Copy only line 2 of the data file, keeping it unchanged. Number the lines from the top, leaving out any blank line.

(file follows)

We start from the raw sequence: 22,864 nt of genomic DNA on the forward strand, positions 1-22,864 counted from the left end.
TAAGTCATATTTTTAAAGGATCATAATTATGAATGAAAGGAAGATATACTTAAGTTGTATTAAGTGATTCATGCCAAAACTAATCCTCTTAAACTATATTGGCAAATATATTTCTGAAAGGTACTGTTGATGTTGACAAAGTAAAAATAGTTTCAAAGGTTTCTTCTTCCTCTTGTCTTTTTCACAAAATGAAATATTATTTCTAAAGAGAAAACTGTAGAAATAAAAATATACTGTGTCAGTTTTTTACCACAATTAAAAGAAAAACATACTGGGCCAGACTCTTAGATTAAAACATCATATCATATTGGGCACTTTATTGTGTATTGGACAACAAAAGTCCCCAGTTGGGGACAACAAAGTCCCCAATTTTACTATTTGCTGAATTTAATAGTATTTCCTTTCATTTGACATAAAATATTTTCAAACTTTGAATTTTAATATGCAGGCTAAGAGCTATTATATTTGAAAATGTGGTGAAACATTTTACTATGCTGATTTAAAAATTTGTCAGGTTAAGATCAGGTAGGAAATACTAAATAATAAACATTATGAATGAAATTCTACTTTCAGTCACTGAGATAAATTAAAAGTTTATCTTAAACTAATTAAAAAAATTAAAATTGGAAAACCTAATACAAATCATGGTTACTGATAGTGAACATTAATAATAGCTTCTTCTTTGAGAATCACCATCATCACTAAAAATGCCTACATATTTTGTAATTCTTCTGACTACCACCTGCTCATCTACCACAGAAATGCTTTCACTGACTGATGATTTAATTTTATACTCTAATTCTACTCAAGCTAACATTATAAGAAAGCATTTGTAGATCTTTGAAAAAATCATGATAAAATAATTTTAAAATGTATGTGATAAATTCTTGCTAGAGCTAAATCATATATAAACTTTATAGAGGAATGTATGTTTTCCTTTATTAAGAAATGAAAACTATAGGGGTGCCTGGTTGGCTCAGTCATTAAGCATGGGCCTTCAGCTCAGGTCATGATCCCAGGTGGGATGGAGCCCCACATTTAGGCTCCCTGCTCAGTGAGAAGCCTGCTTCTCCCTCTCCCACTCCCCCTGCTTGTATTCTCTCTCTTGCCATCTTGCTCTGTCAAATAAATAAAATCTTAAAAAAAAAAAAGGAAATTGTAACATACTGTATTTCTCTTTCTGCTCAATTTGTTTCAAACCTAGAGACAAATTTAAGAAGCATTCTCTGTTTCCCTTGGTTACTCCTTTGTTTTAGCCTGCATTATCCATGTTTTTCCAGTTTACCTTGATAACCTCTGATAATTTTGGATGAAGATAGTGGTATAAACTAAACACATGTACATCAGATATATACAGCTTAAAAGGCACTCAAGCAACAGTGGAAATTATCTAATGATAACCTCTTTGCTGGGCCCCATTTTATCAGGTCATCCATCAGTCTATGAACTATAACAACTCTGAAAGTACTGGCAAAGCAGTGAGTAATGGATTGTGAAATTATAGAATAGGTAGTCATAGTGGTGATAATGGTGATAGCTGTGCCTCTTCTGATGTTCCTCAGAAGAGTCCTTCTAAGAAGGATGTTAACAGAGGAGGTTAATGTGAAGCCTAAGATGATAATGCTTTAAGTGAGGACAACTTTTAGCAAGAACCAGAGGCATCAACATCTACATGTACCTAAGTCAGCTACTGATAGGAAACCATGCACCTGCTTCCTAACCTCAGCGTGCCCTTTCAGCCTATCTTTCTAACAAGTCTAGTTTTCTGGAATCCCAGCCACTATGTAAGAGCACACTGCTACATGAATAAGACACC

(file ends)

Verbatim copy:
TAAGTCATATTTTTAAAGGATCATAATTATGAATGAAAGGAAGATATACTTAAGTTGTATTAAGTGATTCATGCCAAAACTAATCCTCTTAAACTATATTGGCAAATATATTTCTGAAAGGTACTGTTGATGTTGACAAAGTAAAAATAGTTTCAAAGGTTTCTTCTTCCTCTTGTCTTTTTCACAAAATGAAATATTATTTCTAAAGAGAAAACTGTAGAAATAAAAATATACTGTGTCAGTTTTTTACCACAATTAAAAGAAAAACATACTGGGCCAGACTCTTAGATTAAAACATCATATCATATTGGGCACTTTATTGTGTATTGGACAACAAAAGTCCCCAGTTGGGGACAACAAAGTCCCCAATTTTACTATTTGCTGAATTTAATAGTATTTCCTTTCATTTGACATAAAATATTTTCAAACTTTGAATTTTAATATGCAGGCTAAGAGCTATTATATTTGAAAATGTGGTGAAACATTTTACTATGCTGATTTAAAAATTTGTCAGGTTAAGATCAGGTAGGAAATACTAAATAATAAACATTATGAATGAAATTCTACTTTCAGTCACTGAGATAAATTAAAAGTTTATCTTAAACTAATTAAAAAAATTAAAATTGGAAAACCTAATACAAATCATGGTTACTGATAGTGAACATTAATAATAGCTTCTTCTTTGAGAATCACCATCATCACTAAAAATGCCTACATATTTTGTAATTCTTCTGACTACCACCTGCTCATCTACCACAGAAATGCTTTCACTGACTGATGATTTAATTTTATACTCTAATTCTACTCAAGCTAACATTATAAGAAAGCATTTGTAGATCTTTGAAAAAATCATGATAAAATAATTTTAAAATGTATGTGATAAATTCTTGCTAGAGCTAAATCATATATAAACTTTATAGAGGAATGTATGTTTTCCTTTATTAAGAAATGAAAACTATAGGGGTGCCTGGTTGGCTCAGTCATTAAGCATGGGCCTTCAGCTCAGGTCATGATCCCAGGTGGGATGGAGCCCCACATTTAGGCTCCCTGCTCAGTGAGAAGCCTGCTTCTCCCTCTCCCACTCCCCCTGCTTGTATTCTCTCTCTTGCCATCTTGCTCTGTCAAATAAATAAAATCTTAAAAAAAAAAAAGGAAATTGTAACATACTGTATTTCTCTTTCTGCTCAATTTGTTTCAAACCTAGAGACAAATTTAAGAAGCATTCTCTGTTTCCCTTGGTTACTCCTTTGTTTTAGCCTGCATTATCCATGTTTTTCCAGTTTACCTTGATAACCTCTGATAATTTTGGATGAAGATAGTGGTATAAACTAAACACATGTACATCAGATATATACAGCTTAAAAGGCACTCAAGCAACAGTGGAAATTATCTAATGATAACCTCTTTGCTGGGCCCCATTTTATCAGGTCATCCATCAGTCTATGAACTATAACAACTCTGAAAGTACTGGCAAAGCAGTGAGTAATGGATTGTGAAATTATAGAATAGGTAGTCATAGTGGTGATAATGGTGATAGCTGTGCCTCTTCTGATGTTCCTCAGAAGAGTCCTTCTAAGAAGGATGTTAACAGAGGAGGTTAATGTGAAGCCTAAGATGATAATGCTTTAAGTGAGGACAACTTTTAGCAAGAACCAGAGGCATCAACATCTACATGTACCTAAGTCAGCTACTGATAGGAAACCATGCACCTGCTTCCTAACCTCAGCGTGCCCTTTCAGCCTATCTTTCTAACAAGTCTAGTTTTCTGGAATCCCAGCCACTATGTAAGAGCACACTGCTACATGAATAAGACACC